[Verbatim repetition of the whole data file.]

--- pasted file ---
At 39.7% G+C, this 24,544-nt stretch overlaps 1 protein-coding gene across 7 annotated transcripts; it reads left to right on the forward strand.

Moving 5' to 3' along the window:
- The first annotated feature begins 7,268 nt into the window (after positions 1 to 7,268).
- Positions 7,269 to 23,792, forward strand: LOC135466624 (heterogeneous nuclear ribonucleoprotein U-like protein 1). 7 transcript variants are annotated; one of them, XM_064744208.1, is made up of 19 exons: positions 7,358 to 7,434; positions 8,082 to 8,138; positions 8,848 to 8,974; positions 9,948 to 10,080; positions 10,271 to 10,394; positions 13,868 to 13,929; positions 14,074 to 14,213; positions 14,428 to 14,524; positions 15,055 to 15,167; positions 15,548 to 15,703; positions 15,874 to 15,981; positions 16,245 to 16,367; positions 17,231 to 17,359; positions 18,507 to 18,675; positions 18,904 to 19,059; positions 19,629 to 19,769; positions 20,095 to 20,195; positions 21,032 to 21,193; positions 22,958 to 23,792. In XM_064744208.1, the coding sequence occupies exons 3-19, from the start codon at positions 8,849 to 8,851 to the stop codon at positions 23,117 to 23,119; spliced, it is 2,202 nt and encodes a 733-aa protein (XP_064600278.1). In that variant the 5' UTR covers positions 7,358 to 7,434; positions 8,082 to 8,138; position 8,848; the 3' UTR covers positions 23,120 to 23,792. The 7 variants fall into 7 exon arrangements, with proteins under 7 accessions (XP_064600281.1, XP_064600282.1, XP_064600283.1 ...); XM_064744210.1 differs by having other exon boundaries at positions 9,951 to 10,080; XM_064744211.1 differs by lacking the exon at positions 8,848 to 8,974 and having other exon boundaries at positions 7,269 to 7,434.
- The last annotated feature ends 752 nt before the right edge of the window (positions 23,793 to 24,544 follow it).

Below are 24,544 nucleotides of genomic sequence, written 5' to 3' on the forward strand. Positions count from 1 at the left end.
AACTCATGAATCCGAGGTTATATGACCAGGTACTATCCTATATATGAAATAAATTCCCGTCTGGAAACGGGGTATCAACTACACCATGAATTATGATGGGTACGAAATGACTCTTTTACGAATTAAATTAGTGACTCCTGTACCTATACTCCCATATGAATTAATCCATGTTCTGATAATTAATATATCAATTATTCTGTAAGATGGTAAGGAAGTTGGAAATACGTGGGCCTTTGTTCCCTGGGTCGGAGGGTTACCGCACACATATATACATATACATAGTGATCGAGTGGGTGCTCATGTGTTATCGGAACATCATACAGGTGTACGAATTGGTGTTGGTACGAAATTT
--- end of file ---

At 39.7% G+C, this 24,544-nt stretch overlaps 1 protein-coding gene across 7 annotated transcripts; it reads left to right on the forward strand.

Moving 5' to 3' along the window:
- The first annotated feature begins 7,268 nt into the window (after positions 1 to 7,268).
- Positions 7,269 to 23,792, forward strand: LOC135466624 (heterogeneous nuclear ribonucleoprotein U-like protein 1). 7 transcript variants are annotated; one of them, XM_064744208.1, is made up of 19 exons: positions 7,358 to 7,434; positions 8,082 to 8,138; positions 8,848 to 8,974; positions 9,948 to 10,080; positions 10,271 to 10,394; positions 13,868 to 13,929; positions 14,074 to 14,213; positions 14,428 to 14,524; positions 15,055 to 15,167; positions 15,548 to 15,703; positions 15,874 to 15,981; positions 16,245 to 16,367; positions 17,231 to 17,359; positions 18,507 to 18,675; positions 18,904 to 19,059; positions 19,629 to 19,769; positions 20,095 to 20,195; positions 21,032 to 21,193; positions 22,958 to 23,792. In XM_064744208.1, the coding sequence occupies exons 3-19, from the start codon at positions 8,849 to 8,851 to the stop codon at positions 23,117 to 23,119; spliced, it is 2,202 nt and encodes a 733-aa protein (XP_064600278.1). In that variant the 5' UTR covers positions 7,358 to 7,434; positions 8,082 to 8,138; position 8,848; the 3' UTR covers positions 23,120 to 23,792. The 7 variants fall into 7 exon arrangements, with proteins under 7 accessions (XP_064600281.1, XP_064600282.1, XP_064600283.1 ...); XM_064744210.1 differs by having other exon boundaries at positions 9,951 to 10,080; XM_064744211.1 differs by lacking the exon at positions 8,848 to 8,974 and having other exon boundaries at positions 7,269 to 7,434.
- The last annotated feature ends 752 nt before the right edge of the window (positions 23,793 to 24,544 follow it).

Below are 24,544 nucleotides of genomic sequence, written 5' to 3' on the forward strand. Positions count from 1 at the left end.
AACTCATGAATCCGAGGTTATATGACCAGGTACTATCCTATATATGAAATAAATTCCCGTCTGGAAACGGGGTATCAACTACACCATGAATTATGATGGGTACGAAATGACTCTTTTACGAATTAAATTAGTGACTCCTGTACCTATACTCCCATATGAATTAATCCATGTTCTGATAATTAATATATCAATTATTCTGTAAGATGGTAAGGAAGTTGGAAATACGTGGGCCTTTGTTCCCTGGGTCGGAGGGTTACCGCACACATATATACATATACATAGTGATCGAGTGGGTGCTCATGTGTTATCGGAACATCATACAGGTGTACGAATTGGTGTTGGTACGAAATTT